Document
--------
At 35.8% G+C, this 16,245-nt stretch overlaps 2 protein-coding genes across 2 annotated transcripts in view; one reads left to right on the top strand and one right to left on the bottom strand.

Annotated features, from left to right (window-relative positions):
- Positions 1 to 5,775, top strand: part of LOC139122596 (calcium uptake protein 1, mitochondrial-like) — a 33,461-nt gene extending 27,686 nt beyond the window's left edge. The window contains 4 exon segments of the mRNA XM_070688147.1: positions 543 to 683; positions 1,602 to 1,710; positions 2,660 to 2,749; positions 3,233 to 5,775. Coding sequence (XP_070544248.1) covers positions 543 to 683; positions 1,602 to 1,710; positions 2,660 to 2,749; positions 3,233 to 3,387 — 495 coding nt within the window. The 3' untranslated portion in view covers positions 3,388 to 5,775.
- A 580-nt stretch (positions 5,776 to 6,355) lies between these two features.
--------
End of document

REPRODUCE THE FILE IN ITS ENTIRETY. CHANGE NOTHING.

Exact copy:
At 35.8% G+C, this 16,245-nt stretch overlaps 2 protein-coding genes across 2 annotated transcripts in view; one reads left to right on the top strand and one right to left on the bottom strand.

Annotated features, from left to right (window-relative positions):
- Positions 1 to 5,775, top strand: part of LOC139122596 (calcium uptake protein 1, mitochondrial-like) — a 33,461-nt gene extending 27,686 nt beyond the window's left edge. The window contains 4 exon segments of the mRNA XM_070688147.1: positions 543 to 683; positions 1,602 to 1,710; positions 2,660 to 2,749; positions 3,233 to 5,775. Coding sequence (XP_070544248.1) covers positions 543 to 683; positions 1,602 to 1,710; positions 2,660 to 2,749; positions 3,233 to 3,387 — 495 coding nt within the window. The 3' untranslated portion in view covers positions 3,388 to 5,775.
- A 580-nt stretch (positions 5,776 to 6,355) lies between these two features.